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Process Dynamics and PID Controller Tuning

To tune a feedback control system means to adjust parameters in the controller to achieve robust control over the process. “Robust” in this context is usually defined as stability of the process variable despite changes in load, fast response to changes in setpoint, minimal oscillation following either type of change, and minimal offset (error between setpoint and process variable) over time.  “Robust control” is far easier to define than it is to achieve. With PID (Proportional-Integral- Derivative) control being the most common feedback control algorithm used in industry, it is important for the instrument technician (and engineer!) to understand how to tune these controllers effectively and with a minimum investment of time.

Different types of processes, having different dynamic (time-dependent) behaviors, require different levels of proportional, integral, and derivative control action to achieve stability and robust response. It is therefore imperative for anyone seeking to tune a PID controller to understand the dynamic nature of the process being controlled. For this reason, the chapter begins with an exploration of common process characteristics before introducing techniques useful in choosing practical P, I, and D tuning parameter values.

 

1 Process characterization

  1.1 Self-regulating processes

  1.2 Integrating processes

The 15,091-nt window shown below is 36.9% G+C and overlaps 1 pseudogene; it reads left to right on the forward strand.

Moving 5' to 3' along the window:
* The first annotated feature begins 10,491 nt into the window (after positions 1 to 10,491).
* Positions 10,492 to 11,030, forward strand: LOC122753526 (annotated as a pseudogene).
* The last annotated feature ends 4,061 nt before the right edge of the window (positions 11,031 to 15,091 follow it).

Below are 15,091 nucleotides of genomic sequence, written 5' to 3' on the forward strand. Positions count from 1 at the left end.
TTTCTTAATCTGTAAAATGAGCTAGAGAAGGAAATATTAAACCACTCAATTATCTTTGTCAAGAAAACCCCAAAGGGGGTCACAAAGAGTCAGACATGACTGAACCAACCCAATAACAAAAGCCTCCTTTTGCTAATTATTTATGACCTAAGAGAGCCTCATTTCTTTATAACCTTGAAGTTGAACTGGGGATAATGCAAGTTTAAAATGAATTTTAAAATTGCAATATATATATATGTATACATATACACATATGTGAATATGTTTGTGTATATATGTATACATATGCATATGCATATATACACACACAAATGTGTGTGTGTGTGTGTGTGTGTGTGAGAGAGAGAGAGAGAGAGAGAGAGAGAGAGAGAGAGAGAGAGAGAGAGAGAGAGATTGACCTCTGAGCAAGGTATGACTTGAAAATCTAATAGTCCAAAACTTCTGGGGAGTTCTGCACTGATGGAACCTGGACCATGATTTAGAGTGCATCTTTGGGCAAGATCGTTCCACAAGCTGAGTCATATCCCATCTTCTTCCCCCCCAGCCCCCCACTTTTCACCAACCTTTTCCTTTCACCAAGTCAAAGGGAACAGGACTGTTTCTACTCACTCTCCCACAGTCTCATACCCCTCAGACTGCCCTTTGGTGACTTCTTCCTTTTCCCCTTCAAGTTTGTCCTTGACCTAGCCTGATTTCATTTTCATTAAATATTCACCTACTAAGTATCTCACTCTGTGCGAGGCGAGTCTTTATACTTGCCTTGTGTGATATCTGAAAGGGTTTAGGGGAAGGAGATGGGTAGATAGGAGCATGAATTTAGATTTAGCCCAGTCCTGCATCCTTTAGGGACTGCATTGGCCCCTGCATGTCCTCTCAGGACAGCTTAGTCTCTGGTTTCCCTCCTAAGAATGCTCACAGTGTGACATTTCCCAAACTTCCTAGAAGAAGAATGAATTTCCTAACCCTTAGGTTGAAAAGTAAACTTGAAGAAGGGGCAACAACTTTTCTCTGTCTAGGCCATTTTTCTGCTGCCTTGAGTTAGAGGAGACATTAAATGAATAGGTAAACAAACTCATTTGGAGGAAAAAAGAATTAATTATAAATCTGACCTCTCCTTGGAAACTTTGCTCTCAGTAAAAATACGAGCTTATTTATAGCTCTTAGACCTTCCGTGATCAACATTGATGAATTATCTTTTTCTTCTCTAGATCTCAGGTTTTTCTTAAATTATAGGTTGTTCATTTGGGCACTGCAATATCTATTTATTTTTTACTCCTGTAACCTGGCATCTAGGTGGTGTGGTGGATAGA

1.3 Runaway processes

  1.4 Steady-state process gain

  1.5 Lag time

  1.6 Multiple lags (orders)

  1.7 Dead time

  1.8 Hysteresis

 

2 Before you tune . . .

  2.1 Identifying operational needs

  2.2 Identifying process and system hazards

  2.3 Identifying the problem(s)

  2.4 Final precautions

 

3 Quantitative PID tuning procedures

  3.1 Ziegler-Nichols closed-loop (“Ultimate Gain”)

  3.2 Ziegler-Nichols open-loop

  

4 Heuristic PID tuning procedures

  4.1 Features of P, I, and D actions

  4.2 Tuning recommendations based on process dynamics

 

5 Tuning techniques compared

  5.1 Tuning a “generic” process

  5.2 Tuning a liquid level process

  5.3 Tuning a temperature process

 

6 Note to students

 

References

Lipt´ak, B´ela G., Instrument Engineers’ Handbook – Process Control Volume II, Third Edition, CRC Press, Boca Raton, FL, 1999.

Mollenkamp, Robert A., Introduction to Automatic Process Control, Instrument Society of America, Research Triangle Park, NC, 1984.

Palm, William J., Control Systems Engineering, John Wiley & Sons, Inc., New York, NY, 1986.

Shinskey, Francis G., Energy Conservation through Control, Academic Press, New York, NY, 1978.

Shinskey, Francis G., Process-Control Systems – Application / Design / Adjustment, Second Edition, McGraw-Hill Book Company, New York, NY, 1979.

St. Clair, David W., Controller Tuning and Control Loop Performance, a primer, Straight-Line Control Company, Newark, DE, 1989.

Ziegler, J. G., and Nichols, N. B., Optimum Settings for Automatic Controllers, Transactions of the American Society of Mechanical Engineers (ASME), Volume 64, pages 759-768, Rochester, NY, November 1942.

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